|Author: Arthur Bradford|
|From O. Henry Award -- winning short story writer Arthur Bradford comes this strangely outlandish yet compassionate collection that signals a major new voice in fiction.|
One young man steals his blind friend's truck and is caught by the cops, while another needing a roommate lands a cat-faced circus freak. One buys pot from a dealer who locks his customers in the closet, and another must choose between his pregnant wife and the ten-pound slug he's convinced will bring him a fortune. And then there are the divinely inspired dogs that fill these stories -- three-legged, no-legged, dogs that talk and sing, and dogs that give birth to humans. Dogwalker daringly strolls along society's fringes and unearths strange beauty.
From the Publisher:
Tender and satiric, hilarious and humane, Dogwalker plunks readers down in a land of misfits and the circumstantially strange–where one young man buys drugs from a dealer who locks his customers in a closet, while another lands a cat-faced circus freak for a roommate, and yet another must choose between his pregnant wife and the ten-pound slug he’s convinced will bring him a fortune. And throughout these stories moves a divinely inspired collection of dogs: three-legged, no-legged, dogs that sing, that talk, and that give birth to humans. Brilliant, perplexing, and moving, this is a daring debut that strolls along society’s fringes and unearths strange beauty among its misfits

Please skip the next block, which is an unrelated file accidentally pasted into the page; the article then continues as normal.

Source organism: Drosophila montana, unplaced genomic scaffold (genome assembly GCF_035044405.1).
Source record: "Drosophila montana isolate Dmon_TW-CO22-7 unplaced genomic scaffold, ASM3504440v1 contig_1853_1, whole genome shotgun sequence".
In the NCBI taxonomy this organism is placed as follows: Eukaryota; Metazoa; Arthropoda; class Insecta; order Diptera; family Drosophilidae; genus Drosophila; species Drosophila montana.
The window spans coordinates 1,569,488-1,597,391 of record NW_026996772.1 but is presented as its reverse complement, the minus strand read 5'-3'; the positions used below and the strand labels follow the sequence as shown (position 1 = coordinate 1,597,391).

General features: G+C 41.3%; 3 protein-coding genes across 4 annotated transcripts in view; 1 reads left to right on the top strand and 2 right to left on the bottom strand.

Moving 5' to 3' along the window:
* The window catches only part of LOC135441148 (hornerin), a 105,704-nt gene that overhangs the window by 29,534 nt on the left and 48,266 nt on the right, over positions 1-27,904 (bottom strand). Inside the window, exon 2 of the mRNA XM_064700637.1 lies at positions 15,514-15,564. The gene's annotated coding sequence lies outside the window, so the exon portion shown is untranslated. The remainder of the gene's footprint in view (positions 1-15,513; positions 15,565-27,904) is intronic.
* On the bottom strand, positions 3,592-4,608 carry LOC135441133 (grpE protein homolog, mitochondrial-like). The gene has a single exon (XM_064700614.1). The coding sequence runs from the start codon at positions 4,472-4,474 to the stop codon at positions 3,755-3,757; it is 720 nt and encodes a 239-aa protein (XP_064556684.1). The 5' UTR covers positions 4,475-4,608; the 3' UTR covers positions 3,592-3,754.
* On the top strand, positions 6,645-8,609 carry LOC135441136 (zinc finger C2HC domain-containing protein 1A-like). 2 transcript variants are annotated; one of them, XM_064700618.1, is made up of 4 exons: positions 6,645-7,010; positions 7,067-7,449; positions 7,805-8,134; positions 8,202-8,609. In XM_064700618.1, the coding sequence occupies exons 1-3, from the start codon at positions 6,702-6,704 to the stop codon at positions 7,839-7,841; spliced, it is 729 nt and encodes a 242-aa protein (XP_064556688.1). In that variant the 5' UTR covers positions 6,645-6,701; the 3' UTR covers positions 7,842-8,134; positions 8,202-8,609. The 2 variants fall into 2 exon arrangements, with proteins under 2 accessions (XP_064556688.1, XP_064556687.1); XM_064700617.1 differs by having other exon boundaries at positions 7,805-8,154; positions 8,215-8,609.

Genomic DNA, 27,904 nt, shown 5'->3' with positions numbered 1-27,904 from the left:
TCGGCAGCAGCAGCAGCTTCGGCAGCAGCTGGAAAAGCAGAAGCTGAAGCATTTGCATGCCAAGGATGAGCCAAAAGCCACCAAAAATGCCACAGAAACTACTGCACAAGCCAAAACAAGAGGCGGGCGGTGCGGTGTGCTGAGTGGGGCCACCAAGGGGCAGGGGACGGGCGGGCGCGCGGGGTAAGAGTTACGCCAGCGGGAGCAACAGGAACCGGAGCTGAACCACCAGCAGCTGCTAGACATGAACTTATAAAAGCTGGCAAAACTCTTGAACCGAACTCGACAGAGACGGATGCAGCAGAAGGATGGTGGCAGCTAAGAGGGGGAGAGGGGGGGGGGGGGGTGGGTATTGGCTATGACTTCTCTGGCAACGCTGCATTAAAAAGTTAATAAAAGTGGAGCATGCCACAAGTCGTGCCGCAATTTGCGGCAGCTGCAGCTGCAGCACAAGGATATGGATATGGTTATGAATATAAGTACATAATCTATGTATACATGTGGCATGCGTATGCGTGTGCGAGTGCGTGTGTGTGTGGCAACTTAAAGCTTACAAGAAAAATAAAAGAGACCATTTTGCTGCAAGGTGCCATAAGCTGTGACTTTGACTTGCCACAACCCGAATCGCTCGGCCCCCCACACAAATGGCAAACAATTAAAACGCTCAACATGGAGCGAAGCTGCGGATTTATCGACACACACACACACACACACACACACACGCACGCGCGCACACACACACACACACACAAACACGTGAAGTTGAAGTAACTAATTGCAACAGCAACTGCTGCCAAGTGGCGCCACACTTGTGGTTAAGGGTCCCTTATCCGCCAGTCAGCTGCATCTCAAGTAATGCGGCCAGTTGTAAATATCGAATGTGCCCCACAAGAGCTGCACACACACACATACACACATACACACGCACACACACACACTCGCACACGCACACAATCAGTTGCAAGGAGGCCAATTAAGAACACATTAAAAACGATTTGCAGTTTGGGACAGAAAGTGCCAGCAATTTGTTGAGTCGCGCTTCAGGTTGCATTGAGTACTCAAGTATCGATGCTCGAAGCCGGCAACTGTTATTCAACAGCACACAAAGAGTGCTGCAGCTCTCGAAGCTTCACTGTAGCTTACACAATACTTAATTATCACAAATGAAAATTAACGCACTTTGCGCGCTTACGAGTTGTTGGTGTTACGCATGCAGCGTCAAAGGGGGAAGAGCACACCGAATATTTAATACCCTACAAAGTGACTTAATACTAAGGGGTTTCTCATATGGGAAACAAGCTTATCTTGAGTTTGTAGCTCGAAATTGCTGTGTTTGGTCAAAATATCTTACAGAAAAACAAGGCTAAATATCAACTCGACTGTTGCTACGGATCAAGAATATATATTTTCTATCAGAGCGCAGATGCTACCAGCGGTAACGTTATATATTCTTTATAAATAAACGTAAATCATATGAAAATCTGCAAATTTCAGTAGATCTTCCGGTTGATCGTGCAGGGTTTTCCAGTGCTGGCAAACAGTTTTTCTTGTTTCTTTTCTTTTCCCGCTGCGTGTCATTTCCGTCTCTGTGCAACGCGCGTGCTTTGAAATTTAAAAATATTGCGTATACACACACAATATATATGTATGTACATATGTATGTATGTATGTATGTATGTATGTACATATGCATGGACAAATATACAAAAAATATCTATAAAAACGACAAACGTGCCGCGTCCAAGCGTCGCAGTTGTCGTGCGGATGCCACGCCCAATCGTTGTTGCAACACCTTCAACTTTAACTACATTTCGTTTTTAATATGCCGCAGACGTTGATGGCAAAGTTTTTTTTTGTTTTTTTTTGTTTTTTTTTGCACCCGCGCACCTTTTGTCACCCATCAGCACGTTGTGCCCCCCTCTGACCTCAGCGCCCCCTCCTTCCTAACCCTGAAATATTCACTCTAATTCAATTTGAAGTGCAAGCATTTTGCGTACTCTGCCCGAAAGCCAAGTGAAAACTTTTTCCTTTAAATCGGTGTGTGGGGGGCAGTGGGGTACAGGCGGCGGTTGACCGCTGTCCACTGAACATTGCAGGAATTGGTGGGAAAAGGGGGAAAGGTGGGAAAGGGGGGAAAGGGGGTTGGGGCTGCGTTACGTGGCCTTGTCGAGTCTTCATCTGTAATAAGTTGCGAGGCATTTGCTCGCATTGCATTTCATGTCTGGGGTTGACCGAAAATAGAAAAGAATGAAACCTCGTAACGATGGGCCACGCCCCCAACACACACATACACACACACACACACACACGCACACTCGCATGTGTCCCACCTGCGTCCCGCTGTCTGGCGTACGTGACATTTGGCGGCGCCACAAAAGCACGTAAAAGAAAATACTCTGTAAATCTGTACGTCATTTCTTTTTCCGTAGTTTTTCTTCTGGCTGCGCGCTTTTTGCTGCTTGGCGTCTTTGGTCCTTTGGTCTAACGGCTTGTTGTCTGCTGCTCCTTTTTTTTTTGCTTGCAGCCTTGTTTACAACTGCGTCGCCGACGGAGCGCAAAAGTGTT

Many of Bradford's stories are surreal, or at least absurd. In "Dogs," a man gets a dog pregnant. In "Mattress," the hero puts himself into mortal danger to get a free mattress. And in "The Texas School for the Blind," a blind man inadvertently sticks a knife in his own leg.
"[L]anguage and tone remain problematic for Bradford, who deliberately occludes the best moments of the book with banal turns of phrase." - Kevin Greenberg July/August 2001 Kirkus Reviews
"If you're an admirer of David Lynch movies, you won't want to miss this surpassingly bizarre debut collection....[M]ore adventurous readers may find Bradford's uniquely daring and provocative stories well worth their attention." 06/01/2001 New York Times Book Review
"Bradford is a young writer with a very specific, deadpan aesthetic that will greatly appeal to some; the writing is unflashy but extremely sure of itself, and a few of the stories...are funny and thoughtful and perfectly successful on their own terms. That said, there's a slenderness to what's on offer here that's likely to leave many readers less than satisfied...." - Rob Walker 08/26/2001